Review into Croft school consultation blames council for residents’ disquiet (From Swindon Advertiser)
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Review into Croft school consultation blames council for residents’ disquiet
AN INDEPENDENT review has criticised Swindon Council over its ‘confused’ public consultation on Croft School – blaming it as the source of residents’ grievances.
The 420-pupil primary school, off Marlborough Lane, opened to its first intake of reception pupils in September.
Residents had claimed it was in the wrong site and said the council did not listen to their concerns, and did not answer their questions.
Now an independent review group, set up by the children and young people’s overview and scrutiny committee, has concluded the council did not fail to follow the statutory process, or attempt to mislead, but at times its consultation was ‘at best confused’.
Following calls from opposition groups, an independent review, chaired by businessman Keith Carby, was set up into procedures for opening and closing schools, focusing as examples on Croft School and Northview Primary School, in Highworth.
The report, discussed by councillors last night, found that Croft residents lost faith in the integrity and transparency of the process, because Cabinet had clearly decided to build the school at Croft in June 2010.
But the council then started a statutory consultation and asked questions which made residents feel they were still in the process of deciding the best location.
The report states: “As soon as a decision on location for the school had been taken, it should have been made clear that the consultation was about a number of important factors relevant to the safe and successful operation of the school, but not the decision to site the school at Croft. This would not have meant the suppression of views challenging the decision.
“In the case of Croft School, the consultation process became confused because there was insufficient clarity about which questions were being put to the public at which points.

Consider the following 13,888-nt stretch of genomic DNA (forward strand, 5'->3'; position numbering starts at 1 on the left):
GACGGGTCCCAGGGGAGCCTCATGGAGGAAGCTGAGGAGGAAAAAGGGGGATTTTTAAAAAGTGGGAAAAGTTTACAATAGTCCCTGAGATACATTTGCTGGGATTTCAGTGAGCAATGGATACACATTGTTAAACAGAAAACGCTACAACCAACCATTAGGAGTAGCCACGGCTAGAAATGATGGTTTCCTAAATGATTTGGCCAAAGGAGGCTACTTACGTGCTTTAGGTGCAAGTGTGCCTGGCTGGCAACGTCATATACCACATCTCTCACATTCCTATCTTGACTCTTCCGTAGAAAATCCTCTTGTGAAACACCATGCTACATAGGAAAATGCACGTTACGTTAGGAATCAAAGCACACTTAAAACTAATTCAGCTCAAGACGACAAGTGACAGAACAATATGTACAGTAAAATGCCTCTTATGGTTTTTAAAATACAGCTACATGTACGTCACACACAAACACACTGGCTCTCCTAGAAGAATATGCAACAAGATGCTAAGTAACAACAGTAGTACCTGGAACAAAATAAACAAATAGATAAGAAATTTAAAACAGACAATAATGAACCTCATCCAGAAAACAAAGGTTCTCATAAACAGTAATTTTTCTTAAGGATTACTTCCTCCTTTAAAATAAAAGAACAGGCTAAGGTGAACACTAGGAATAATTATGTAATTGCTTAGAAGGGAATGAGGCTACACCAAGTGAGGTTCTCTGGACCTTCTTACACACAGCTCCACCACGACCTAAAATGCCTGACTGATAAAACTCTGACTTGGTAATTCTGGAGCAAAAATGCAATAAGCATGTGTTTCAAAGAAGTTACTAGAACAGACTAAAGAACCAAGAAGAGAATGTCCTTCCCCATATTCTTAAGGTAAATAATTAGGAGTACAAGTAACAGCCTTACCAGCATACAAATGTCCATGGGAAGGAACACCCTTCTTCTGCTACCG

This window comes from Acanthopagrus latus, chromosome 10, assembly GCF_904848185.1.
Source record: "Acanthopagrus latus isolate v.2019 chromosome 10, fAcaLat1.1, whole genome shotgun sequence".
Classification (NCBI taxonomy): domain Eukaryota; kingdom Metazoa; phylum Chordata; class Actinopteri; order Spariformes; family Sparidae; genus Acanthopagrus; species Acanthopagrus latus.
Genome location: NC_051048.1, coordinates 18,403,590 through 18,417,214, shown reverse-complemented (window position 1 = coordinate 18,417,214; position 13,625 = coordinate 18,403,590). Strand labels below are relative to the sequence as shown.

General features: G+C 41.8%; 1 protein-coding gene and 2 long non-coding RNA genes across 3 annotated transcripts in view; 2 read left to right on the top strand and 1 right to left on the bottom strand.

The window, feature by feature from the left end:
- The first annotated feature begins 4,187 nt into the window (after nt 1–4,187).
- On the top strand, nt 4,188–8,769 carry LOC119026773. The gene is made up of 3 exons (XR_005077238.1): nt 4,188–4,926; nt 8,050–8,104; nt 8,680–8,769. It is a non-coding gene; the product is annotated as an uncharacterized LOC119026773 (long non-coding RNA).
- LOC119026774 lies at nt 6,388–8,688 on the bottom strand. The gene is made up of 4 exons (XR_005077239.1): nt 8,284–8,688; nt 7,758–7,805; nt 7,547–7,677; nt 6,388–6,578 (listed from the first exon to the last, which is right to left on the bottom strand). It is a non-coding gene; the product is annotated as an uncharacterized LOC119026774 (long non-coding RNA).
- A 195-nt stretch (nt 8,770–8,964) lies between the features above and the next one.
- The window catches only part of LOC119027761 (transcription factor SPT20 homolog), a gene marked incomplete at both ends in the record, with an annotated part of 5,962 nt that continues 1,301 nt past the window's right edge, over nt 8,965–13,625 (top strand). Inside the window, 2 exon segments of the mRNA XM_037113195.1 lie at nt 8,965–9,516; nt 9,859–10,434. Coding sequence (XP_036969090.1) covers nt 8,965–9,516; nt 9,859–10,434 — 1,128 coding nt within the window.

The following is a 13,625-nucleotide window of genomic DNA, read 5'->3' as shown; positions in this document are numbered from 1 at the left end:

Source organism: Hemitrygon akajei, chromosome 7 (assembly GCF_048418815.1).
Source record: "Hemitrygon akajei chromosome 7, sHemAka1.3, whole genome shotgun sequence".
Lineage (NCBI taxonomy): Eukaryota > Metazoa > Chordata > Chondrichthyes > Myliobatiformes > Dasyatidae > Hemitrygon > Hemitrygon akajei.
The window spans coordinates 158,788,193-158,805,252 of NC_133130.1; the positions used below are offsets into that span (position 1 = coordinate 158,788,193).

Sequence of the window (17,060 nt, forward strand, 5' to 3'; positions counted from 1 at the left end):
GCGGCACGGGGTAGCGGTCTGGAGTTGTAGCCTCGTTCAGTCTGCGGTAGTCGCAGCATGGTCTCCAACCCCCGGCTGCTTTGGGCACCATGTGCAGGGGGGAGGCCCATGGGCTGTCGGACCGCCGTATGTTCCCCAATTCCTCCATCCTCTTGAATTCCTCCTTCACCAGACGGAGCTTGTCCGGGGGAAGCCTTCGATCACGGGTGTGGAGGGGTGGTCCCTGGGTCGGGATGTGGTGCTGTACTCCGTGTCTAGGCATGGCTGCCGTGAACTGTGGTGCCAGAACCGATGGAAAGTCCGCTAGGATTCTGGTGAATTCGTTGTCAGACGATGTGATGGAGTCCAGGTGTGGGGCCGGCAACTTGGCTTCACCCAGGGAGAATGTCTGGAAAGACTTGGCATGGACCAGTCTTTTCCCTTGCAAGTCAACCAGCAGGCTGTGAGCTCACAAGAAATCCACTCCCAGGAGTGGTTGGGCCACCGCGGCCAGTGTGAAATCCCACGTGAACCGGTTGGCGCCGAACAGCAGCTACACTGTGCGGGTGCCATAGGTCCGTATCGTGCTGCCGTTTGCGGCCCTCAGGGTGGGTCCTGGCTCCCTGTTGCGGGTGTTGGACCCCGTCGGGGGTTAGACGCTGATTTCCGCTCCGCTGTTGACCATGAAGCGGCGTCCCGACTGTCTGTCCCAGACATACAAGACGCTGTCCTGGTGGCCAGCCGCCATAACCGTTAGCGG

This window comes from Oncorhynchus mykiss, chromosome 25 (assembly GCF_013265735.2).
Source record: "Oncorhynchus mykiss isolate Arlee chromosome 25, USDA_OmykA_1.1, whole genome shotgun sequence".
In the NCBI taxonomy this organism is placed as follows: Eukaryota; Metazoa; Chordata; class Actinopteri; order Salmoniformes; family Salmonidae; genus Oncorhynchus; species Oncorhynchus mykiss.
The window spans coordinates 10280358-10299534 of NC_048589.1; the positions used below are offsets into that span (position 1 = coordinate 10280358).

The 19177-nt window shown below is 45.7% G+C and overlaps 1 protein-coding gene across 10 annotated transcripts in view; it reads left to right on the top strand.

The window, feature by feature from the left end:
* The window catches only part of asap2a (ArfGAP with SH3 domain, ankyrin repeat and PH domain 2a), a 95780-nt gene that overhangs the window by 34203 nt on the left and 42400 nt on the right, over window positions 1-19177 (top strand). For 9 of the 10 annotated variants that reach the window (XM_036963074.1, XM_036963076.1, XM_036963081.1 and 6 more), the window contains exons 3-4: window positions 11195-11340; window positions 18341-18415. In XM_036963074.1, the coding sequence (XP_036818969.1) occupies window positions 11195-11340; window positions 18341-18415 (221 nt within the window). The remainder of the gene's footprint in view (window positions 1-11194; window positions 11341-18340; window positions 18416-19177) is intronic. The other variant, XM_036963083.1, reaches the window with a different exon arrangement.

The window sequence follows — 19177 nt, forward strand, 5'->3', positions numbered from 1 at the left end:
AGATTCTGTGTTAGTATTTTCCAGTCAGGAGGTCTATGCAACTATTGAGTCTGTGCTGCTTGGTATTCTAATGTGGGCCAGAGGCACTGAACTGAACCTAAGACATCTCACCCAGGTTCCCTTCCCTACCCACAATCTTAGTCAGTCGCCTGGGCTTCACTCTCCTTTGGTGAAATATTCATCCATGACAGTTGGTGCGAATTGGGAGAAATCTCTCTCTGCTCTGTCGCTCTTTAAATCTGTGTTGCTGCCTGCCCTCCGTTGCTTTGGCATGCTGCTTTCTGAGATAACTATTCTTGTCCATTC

“There was always the potential for problems, if for example the public was being asked, ‘Should we have a school on the Croft site?’ at the same time as being asked, “What type of school should we have on the Croft site?’ Or, ‘What will be the traffic problems for the new school at Croft?’ “This problem was exacerbated by a few individual council members who, albeit unintentionally, confused residents.”
The review group, which found the council was diligent and rigorous in answering public questions, gathered evidence on Croft from several sources.
Coun David Renard, cabinet member for children’s services, said: “I think there’s maybe something around the type of questions we ask when we go out to consultation and being a bit clearer about what is and isn’t being consulted on.
“But otherwise, in every other respect, this report, as indeed all of the others, has vindicated the council in terms of its process and choice of site and answering all the questions being asked.”
Croft School campaigner Kareen Boyd, of Hesketh Crescent, said: “In my opinion, this is a shambolic state of affairs and does neither Swindon Council nor the public any service.
“Based on my initial read of this core report it relies upon unsubstantitiated events.
“An independent external review would have worked to a fixed budget and timelines, to agreed terms of reference, have ensured consistent treatment of all contributors and provided output to accepted professional standards with clear authorship and sign off.
“It will be instructive to learn what action committee members will take at this juncture.
“When I have received a hard copy of all paperwork and have had time to read this I will provide specific detailed feedback and questions.”